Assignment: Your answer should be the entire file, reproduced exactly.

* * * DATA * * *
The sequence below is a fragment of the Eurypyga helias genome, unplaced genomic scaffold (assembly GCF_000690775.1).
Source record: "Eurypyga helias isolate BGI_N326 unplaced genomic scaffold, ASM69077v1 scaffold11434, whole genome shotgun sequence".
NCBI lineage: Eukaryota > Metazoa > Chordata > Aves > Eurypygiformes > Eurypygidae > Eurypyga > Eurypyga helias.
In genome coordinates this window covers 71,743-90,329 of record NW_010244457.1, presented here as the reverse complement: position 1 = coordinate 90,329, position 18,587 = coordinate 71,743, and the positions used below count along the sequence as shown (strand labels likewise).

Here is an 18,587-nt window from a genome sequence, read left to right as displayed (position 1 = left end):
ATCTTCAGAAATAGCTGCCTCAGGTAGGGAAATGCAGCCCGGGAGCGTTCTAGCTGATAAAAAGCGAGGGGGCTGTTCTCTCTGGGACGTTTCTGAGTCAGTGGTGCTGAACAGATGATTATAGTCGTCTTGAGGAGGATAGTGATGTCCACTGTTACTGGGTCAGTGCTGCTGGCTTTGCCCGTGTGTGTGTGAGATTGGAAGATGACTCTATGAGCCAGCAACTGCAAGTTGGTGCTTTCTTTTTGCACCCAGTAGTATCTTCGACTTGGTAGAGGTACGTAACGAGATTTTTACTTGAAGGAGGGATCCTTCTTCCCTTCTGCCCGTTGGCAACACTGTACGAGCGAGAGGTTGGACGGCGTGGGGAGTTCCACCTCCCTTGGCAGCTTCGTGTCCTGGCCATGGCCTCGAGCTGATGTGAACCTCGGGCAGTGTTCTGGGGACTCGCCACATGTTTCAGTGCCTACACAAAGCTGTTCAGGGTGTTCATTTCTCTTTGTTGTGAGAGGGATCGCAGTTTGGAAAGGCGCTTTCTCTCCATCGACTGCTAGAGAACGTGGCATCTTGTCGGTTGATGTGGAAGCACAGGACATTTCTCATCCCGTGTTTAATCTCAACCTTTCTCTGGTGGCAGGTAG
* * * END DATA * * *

The sequence below is a fragment of the Eurypyga helias genome, unplaced genomic scaffold (assembly GCF_000690775.1).
Source record: "Eurypyga helias isolate BGI_N326 unplaced genomic scaffold, ASM69077v1 scaffold11434, whole genome shotgun sequence".
NCBI lineage: Eukaryota > Metazoa > Chordata > Aves > Eurypygiformes > Eurypygidae > Eurypyga > Eurypyga helias.
In genome coordinates this window covers 71,743-90,329 of record NW_010244457.1, presented here as the reverse complement: position 1 = coordinate 90,329, position 18,587 = coordinate 71,743, and the positions used below count along the sequence as shown (strand labels likewise).

Here is an 18,587-nt window from a genome sequence, read left to right as displayed (position 1 = left end):
ATCTTCAGAAATAGCTGCCTCAGGTAGGGAAATGCAGCCCGGGAGCGTTCTAGCTGATAAAAAGCGAGGGGGCTGTTCTCTCTGGGACGTTTCTGAGTCAGTGGTGCTGAACAGATGATTATAGTCGTCTTGAGGAGGATAGTGATGTCCACTGTTACTGGGTCAGTGCTGCTGGCTTTGCCCGTGTGTGTGTGAGATTGGAAGATGACTCTATGAGCCAGCAACTGCAAGTTGGTGCTTTCTTTTTGCACCCAGTAGTATCTTCGACTTGGTAGAGGTACGTAACGAGATTTTTACTTGAAGGAGGGATCCTTCTTCCCTTCTGCCCGTTGGCAACACTGTACGAGCGAGAGGTTGGACGGCGTGGGGAGTTCCACCTCCCTTGGCAGCTTCGTGTCCTGGCCATGGCCTCGAGCTGATGTGAACCTCGGGCAGTGTTCTGGGGACTCGCCACATGTTTCAGTGCCTACACAAAGCTGTTCAGGGTGTTCATTTCTCTTTGTTGTGAGAGGGATCGCAGTTTGGAAAGGCGCTTTCTCTCCATCGACTGCTAGAGAACGTGGCATCTTGTCGGTTGATGTGGAAGCACAGGACATTTCTCATCCCGTGTTTAATCTCAACCTTTCTCTGGTGGCAGGTAG